What does cost externalisation mean? A short introduction.

“Cost externalizing is a socio-economical term describing how a business maximizes its profits by off loading indirect costs and forcing negative effects to a third party.” – Wikipedia

When I started to take classes in economics back in 2006 I was taught that the price for a good or service is being determined by the interaction of demand and supply. The equilibrium point showed how much a person had to pay if he needed or desired something and how much someone had to earn to pay for the raw materials, employees, other operating costs and to earn a living for himself.

When Kant wrote his publication “Perpetual Peace” in 1795/96 he stated that constitutional democracies would be more peaceful because they would have to carry the outcomes of their decisions. And actually most if not all of the wars since then, took place between or against non-democratic states or by one party externalising the costs on regionally restricted areas and their population (Iraq war). The thoughts of Kant that decisions are being made accounting for the possible outcomes and that these are more beneficial to common good, the more the decision maker has to stick to the resulting consequences, are very precious in the development of today’s society.

Applied to the economic system of our decade we can definitely say that a cost-by-cause principle, and hence the fact that who is responsible for a cost shall pay for it, would make the cohabitation way more peaceful. The actual maldevelopment does not reflect itself in form of wars but more in a negative attitude of a majority versus a minority and in daily problems of life like poverty, starvation and homelessness. The externalisation of costs is therefore undermining a happy, wealthy and healthy society.

Driven by the insatiable desire of wealth, neoliberal policy and the missing knowledge of how to identify and allocate external costs, the business world has developed the common and widely accepted mechanism of only calculating the microeconomical costs when assessing the price of their goods and services. And this behaviour is being accepted by a majority of buyers and consumers and even required by investors and shareholders in form of diligent value cretion.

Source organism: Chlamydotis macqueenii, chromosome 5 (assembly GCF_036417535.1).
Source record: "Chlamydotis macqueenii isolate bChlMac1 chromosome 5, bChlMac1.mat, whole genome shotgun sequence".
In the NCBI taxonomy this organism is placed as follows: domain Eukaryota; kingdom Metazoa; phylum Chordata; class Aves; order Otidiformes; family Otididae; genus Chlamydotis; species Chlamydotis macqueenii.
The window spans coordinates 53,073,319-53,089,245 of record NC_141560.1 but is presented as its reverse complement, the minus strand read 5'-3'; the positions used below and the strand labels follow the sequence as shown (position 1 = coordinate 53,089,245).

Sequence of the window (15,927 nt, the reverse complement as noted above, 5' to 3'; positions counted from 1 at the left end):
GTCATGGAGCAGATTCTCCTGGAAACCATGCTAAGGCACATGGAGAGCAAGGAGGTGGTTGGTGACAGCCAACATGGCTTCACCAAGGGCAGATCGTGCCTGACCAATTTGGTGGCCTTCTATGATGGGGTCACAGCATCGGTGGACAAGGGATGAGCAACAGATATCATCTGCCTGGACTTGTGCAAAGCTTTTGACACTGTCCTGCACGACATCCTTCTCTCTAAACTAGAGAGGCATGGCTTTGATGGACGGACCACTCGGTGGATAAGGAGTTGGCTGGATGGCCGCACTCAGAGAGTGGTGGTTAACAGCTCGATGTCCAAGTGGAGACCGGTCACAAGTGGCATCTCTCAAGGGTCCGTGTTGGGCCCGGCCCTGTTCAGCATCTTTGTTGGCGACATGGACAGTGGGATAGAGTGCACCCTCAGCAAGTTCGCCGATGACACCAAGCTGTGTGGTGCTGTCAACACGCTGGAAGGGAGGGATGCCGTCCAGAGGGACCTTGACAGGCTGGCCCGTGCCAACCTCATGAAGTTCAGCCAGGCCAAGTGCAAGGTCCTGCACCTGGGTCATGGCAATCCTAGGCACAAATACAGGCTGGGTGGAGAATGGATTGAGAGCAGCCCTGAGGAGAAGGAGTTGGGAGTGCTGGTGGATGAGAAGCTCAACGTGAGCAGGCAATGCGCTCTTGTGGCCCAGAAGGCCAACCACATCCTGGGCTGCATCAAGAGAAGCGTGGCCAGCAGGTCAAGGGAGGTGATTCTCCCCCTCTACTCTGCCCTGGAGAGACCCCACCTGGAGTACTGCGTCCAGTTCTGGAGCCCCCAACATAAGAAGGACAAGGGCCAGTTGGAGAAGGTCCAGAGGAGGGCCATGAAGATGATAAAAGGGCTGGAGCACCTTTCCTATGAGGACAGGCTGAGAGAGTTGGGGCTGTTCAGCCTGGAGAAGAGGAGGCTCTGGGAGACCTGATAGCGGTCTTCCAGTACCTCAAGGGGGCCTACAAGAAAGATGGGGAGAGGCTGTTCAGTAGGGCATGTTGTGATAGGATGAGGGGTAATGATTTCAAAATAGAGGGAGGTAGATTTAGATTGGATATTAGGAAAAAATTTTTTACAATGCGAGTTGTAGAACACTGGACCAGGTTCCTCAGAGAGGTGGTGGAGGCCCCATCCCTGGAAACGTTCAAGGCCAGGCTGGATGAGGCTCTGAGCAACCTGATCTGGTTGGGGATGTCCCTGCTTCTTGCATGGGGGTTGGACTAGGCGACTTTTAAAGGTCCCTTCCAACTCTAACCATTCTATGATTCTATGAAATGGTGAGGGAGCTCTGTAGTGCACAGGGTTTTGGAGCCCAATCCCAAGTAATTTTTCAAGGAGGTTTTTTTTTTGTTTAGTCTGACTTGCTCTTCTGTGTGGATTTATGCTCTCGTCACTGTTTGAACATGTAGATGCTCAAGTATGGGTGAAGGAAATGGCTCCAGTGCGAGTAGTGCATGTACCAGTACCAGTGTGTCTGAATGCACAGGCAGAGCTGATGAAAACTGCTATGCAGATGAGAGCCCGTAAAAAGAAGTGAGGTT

Additional- and follow-up costs are deliberately shifted on nature, society, to other parts of the world or the future. The industry leaves behind the risks of nuclear technology usage, the costs of storing nuclear waste for centuries, CO2-emissions causing climate change with all the attached risks and damage or the destruction of landscapes. This makes consumers to unintended complies responsible for death and destruction, misfortune and poverty.

At the end, the price we are paying for a litre of gasoline is not covering the whole costs caused by our necessity and desire of individual mobility. All kind of prices are being distorted and the decision making of people, which is based on their knowledge, but mostly driven by financial aspects, is altered. How many people would actually rethink if a car is really needed for the 4 kilometres journey to work, if gasoline would cost 2.50€ per litre? Prices have a perfect allocative function, and companies have to protect their prices from the internalisation of the costs and risks they are causing. Additionally, politicians use this phenomena to keep people happy by keeping their life going on as usual (I have the feeling people like this morphine-addicted state of mind) and to protect the interest of companies which without doubt are necessary for employment and economic viability. A vicious cycle.

To restore an ideal decision-making basis for all market participants and to reduce the negative effects decisions of others can have on the society, no matter which or when, external costs caused by different business activities have to be identified and the perpetrator has to internalise them into his expenditures. Not only will this make us rethink our exorbitant consumption of goods and services but also will it make us buy the better products, since the cheaper ones are more likely to be those causing less external costs and hence damage.

Moreover, the government’s function of steering and aiding industries and companies through grants, tax remissions and other subsidies should be made way more transparent to the public. This will make it easier for people to control who is receiving their money and which products or services are actually costing more when considered completely. The population would then make sure to vote for those parties who will use their tax money in the way they want to help industries. A good example for this situation would be the wish to reduce the subsidies for the fossil energy sector and to invest the money into innovative renewable power sources.


The individual decision would then finally make even more sense than now.



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